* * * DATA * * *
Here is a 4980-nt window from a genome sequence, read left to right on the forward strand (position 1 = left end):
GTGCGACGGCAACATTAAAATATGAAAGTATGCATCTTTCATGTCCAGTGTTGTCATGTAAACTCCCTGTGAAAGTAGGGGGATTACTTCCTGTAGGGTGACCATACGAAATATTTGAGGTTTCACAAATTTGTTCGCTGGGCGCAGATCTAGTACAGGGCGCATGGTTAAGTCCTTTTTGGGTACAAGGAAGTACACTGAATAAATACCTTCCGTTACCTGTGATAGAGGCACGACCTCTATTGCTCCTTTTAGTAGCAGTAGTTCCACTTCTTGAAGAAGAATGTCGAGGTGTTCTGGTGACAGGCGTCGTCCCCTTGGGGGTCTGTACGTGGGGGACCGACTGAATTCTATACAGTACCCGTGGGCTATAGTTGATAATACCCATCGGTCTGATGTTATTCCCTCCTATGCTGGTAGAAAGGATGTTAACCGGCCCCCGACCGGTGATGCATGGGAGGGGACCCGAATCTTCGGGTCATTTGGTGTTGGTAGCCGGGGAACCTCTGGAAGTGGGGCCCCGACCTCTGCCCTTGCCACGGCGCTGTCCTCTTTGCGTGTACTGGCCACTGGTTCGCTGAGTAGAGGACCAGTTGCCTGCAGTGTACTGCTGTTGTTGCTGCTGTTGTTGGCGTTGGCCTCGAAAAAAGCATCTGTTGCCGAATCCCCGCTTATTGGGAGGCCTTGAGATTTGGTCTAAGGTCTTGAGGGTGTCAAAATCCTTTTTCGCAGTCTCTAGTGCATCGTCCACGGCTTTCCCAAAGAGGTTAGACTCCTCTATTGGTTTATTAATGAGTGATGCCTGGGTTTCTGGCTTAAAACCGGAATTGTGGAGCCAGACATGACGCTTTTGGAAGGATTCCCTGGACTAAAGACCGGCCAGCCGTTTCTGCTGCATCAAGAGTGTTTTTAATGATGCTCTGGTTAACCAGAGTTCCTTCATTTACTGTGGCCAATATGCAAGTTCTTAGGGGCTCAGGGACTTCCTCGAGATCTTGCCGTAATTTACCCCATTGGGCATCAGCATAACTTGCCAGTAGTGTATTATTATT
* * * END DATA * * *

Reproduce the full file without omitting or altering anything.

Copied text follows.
Here is a 4980-nt window from a genome sequence, read left to right on the forward strand (position 1 = left end):
GTGCGACGGCAACATTAAAATATGAAAGTATGCATCTTTCATGTCCAGTGTTGTCATGTAAACTCCCTGTGAAAGTAGGGGGATTACTTCCTGTAGGGTGACCATACGAAATATTTGAGGTTTCACAAATTTGTTCGCTGGGCGCAGATCTAGTACAGGGCGCATGGTTAAGTCCTTTTTGGGTACAAGGAAGTACACTGAATAAATACCTTCCGTTACCTGTGATAGAGGCACGACCTCTATTGCTCCTTTTAGTAGCAGTAGTTCCACTTCTTGAAGAAGAATGTCGAGGTGTTCTGGTGACAGGCGTCGTCCCCTTGGGGGTCTGTACGTGGGGGACCGACTGAATTCTATACAGTACCCGTGGGCTATAGTTGATAATACCCATCGGTCTGATGTTATTCCCTCCTATGCTGGTAGAAAGGATGTTAACCGGCCCCCGACCGGTGATGCATGGGAGGGGACCCGAATCTTCGGGTCATTTGGTGTTGGTAGCCGGGGAACCTCTGGAAGTGGGGCCCCGACCTCTGCCCTTGCCACGGCGCTGTCCTCTTTGCGTGTACTGGCCACTGGTTCGCTGAGTAGAGGACCAGTTGCCTGCAGTGTACTGCTGTTGTTGCTGCTGTTGTTGGCGTTGGCCTCGAAAAAAGCATCTGTTGCCGAATCCCCGCTTATTGGGAGGCCTTGAGATTTGGTCTAAGGTCTTGAGGGTGTCAAAATCCTTTTTCGCAGTCTCTAGTGCATCGTCCACGGCTTTCCCAAAGAGGTTAGACTCCTCTATTGGTTTATTAATGAGTGATGCCTGGGTTTCTGGCTTAAAACCGGAATTGTGGAGCCAGACATGACGCTTTTGGAAGGATTCCCTGGACTAAAGACCGGCCAGCCGTTTCTGCTGCATCAAGAGTGTTTTTAATGATGCTCTGGTTAACCAGAGTTCCTTCATTTACTGTGGCCAATATGCAAGTTCTTAGGGGCTCAGGGACTTCCTCGAGATCTTGCCGTAATTTACCCCATTGGGCATCAGCATAACTTGCCAGTAGTGTATTATTATT